# Math Help - i need to find largest revenue

1. ## i need to find largest revenue

the demand function given was q= -p(squared) + 33p +9 (18<- p <- 28) copies sold per week where price is p dollars. the question was determine what price the company should charge to obtain largest revenue. they also gave a cost function of c= 9p+100.. they wanted to know largest weekly profit also.

I tryed to do the rev pq and do derivatives but i kept coming up with squaring a negative..

Could someone help me out i'd greatly appreciate it!!

2. Originally Posted by maria
the demand function given was q= -p(squared) + 33p +9 (18<- p <- 28) copies sold per week where price is p dollars. the question was determine what price the company should charge to obtain largest revenue. they also gave a cost function of c= 9p+100.. they wanted to know largest weekly profit also.

I tryed to do the rev pq and do derivatives but i kept coming up with squaring a negative..

Could someone help me out i'd greatly appreciate it!!
So q is really the quantity sold per week. The product pq will give you the total revenue for price, p. To maximize the revenue, differentiate pq with respect to to q and set it equal to 0.

You should get in general $R'=P+Q\frac{dP}{dQ}$. Is this what you were doing?

Once you solve for that the way to find the weekly profit is pq-c.

3. ## more help!

I am pretty sure I understand, but i could be wrong

when i did the equation i did q = p(-q(squared) + 33.+9)

I multiplied p against the demand equation then took the derivative of that and set it equal to zero...

I ended up getting p(squared) = 33p + 9 but that doesnt seem right?

any suggestions?

4. Just in case a picture helps...

You may as well express R in terms of p then differentiate...

(I think Jameson meant differentiate with respect to p.)

Then solve of p when dR/dp = 0 (completing the square) ...

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5. Originally Posted by tom@ballooncalculus

(I think Jameson meant differentiate with respect to p.)
Yes you are correct. It seems to me usually the demand or quantity bought is a clear variable while the price is something a company can fully control, so it makes sense to use Q as the variable to differentiate with respect to. Since we were given a way to very nicely get Q for any P we choose, I see why P should be the variable in question.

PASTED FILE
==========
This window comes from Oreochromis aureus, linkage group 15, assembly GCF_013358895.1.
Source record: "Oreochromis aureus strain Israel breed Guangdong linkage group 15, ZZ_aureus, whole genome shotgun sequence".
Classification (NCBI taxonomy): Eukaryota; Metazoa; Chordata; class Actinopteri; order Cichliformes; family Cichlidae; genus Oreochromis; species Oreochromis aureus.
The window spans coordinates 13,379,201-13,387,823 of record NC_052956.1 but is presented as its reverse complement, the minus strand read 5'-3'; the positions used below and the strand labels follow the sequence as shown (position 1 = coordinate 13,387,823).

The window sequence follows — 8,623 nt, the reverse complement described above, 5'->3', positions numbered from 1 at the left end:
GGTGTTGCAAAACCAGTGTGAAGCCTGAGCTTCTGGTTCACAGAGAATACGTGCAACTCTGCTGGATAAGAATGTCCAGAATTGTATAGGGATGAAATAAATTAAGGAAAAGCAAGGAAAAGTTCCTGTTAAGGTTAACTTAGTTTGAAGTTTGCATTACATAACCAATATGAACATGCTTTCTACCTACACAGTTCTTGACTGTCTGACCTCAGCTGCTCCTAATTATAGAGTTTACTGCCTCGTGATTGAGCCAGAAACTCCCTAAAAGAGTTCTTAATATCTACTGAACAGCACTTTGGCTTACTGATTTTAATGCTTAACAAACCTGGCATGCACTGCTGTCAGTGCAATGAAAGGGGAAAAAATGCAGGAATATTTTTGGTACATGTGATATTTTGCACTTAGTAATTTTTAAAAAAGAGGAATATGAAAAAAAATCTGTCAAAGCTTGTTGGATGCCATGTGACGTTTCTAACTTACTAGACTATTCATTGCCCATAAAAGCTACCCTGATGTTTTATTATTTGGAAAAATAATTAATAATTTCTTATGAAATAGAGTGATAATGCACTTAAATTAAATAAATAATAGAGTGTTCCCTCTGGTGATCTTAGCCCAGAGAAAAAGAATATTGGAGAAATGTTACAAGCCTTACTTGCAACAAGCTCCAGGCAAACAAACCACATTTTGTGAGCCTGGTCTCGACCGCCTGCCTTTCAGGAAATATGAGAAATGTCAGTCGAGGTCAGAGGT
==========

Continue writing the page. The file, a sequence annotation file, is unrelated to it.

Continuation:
6. I really appreciate the help

The only thing i guess im not getting is

Is the dr/dp

what i did was q = -3p(squared) + 66p+9 and set that equal to 0 to solve i think i am missing something in the equation

7. Originally Posted by maria
I really appreciate the help

The only thing i guess im not getting is

Is the dr/dp

what i did was q = -3p(squared) + 66p+9 and set that equal to 0 to solve i think i am missing something in the equation
No that looks correct. You have a quadratic equation in disguise. Think of "p" as "x" and notice you have an p^2 term, a p^1 term and a p^0 term. Use the quadratic formula to solve.

What you wrote is not Q, it is R', where R is the revenue function. In this problem everything is in terms of price, p, so we use that variable when differentiating. dR/dP is the derivative of the revenue equation with respect to p. You did that already.

8. THANK YOU!!!

I understood that completely i really appreciate the help! : )

9. question again...

i need some guidance to see if im doing this right

-p^3 + 33p + 9
First i did (pq) then i took the derivative to find revenue which i got
-3p^2 +33p + 9p = 0

well i keep getting to -p^2 = -11p -3

is this right? or where do i go from here?

Also i had to do a cost equation and had to find what -3p^2 + 18p -265 = 0

I go to p^2= -88.3 + 6p

Same question here, did i get the right numbers or of i did what do i do to solve?

thank you : )